Many of us have been taught that the economy is an immutable law unto itself and that we have little power to change it. However, the economy is human made, and anything that is human made can be remade.

3. Recalibrate metrics. Business is driven by measuring performance and value through a very limited data set. Similarly, a government’s focus on GDP as a measure of progress is too narrow to truly understand the health of a people or a nation. Knowing that the future will likely be constrained by limited resources, it’s highly unlikely that we will measure performance and value in 2050 in the same way we do now.

Dialogue about accounting for externalities is in motion at conferences and in boardrooms around the world. Companies like AB InBev are starting to value the resources they most depend on—in their case, water. Google, The Walt Disney Company and nearly 150 other companies currently use an internal price on carbon to better understand their impacts and risks.

Initiatives such as the Natural Capital Coalition, an open source platform for developing methods to value natural and social capital in business, are encouraging new modes of gathering metrics. Alternative ways to measure the future value of a company have evolved through the work of Carbon Tracker, an organization that uses a new language and frameworks to emphasize the financial effects of climate change.

It’s likely there will be greater willingness to measure externalities in the future, as long as companies are permitted to account for positive impacts as well as negative.

4. Re-energize collaboration. Our most complex challenges will not be solved by individual actors, but through the coordination of key members within the system. This means that companies, including competitors, must join forces with advocacy organizations, governments, and communities to bring about change.

Several years ago, after pressure from Greenpeace about the presence of hazardous chemicals in their products, footwear and apparel brands with supply chain intersections like Nike, H&M, and adidas became part of the Roadmap to Zero Discharge of Hazardous Chemicals (RZDHC), with a goal to eliminate discharge from hazardous chemicals by 2020.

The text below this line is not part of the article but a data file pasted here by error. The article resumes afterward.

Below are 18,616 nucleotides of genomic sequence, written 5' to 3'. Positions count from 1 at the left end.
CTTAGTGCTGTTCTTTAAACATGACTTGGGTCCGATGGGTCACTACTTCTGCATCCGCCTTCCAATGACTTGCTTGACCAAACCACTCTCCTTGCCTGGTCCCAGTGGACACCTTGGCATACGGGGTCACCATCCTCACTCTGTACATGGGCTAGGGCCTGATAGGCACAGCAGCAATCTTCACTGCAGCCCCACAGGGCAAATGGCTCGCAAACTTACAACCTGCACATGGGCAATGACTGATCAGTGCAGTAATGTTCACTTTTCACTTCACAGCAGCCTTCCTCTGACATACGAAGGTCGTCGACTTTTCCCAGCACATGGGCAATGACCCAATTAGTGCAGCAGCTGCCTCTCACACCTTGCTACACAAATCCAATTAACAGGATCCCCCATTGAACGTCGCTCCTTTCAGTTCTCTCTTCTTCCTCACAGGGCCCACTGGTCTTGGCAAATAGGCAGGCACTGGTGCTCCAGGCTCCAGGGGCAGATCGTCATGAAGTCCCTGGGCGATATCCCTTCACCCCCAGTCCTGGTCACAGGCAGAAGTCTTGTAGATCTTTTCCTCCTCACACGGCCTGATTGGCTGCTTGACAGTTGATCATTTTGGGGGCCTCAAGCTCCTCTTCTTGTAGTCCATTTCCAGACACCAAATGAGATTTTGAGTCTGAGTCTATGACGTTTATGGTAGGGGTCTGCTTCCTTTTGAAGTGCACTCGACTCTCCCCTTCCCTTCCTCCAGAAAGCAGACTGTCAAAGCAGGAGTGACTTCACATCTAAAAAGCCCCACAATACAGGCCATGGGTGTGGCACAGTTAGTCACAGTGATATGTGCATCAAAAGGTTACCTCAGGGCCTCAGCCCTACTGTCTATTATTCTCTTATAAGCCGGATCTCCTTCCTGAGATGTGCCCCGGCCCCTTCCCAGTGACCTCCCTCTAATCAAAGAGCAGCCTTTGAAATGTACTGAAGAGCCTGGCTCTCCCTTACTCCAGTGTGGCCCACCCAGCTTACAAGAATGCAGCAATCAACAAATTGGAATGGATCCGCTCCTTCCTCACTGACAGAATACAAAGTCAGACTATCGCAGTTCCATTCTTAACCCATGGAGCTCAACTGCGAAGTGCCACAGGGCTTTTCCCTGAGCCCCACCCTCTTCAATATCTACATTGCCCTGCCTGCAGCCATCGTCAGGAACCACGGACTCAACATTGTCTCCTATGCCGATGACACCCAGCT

Because supply chains today can be comprised of dozens of tiers and thousands of suppliers, changing the way business is done—from removing chemicals to treating workers fairly—often requires many actors working together.

5. Refresh mindsets. Many of us have been taught that the economy is an immutable law unto itself and that we have little power to change it. However, the economy is human made, and anything that is human made can be remade. We urgently need to see the economy for what it is: a delivery system that enables us to satisfy our basic needs and meet our wants and desires. It is possible for us to create an economy that does this within ecosystem limits, precisely because we can imagine it is so.

Science-based forecasts tell us that the challenges are great and pressing. But fear will not drive change. We need refreshed mindsets that embrace the possibility that we can redesign our businesses and economies to live in prosperity and in harmony with our planet. With a new government in place, we should take the opportunity to push through progressive policies and demand greater focus on what it will take to have a truly sustainable economy.

Rob Cameron is executive director, SustainAbility, and Lindsay Clinton is director, SustainAbility. This post was republished from the SustainAbiilty blog.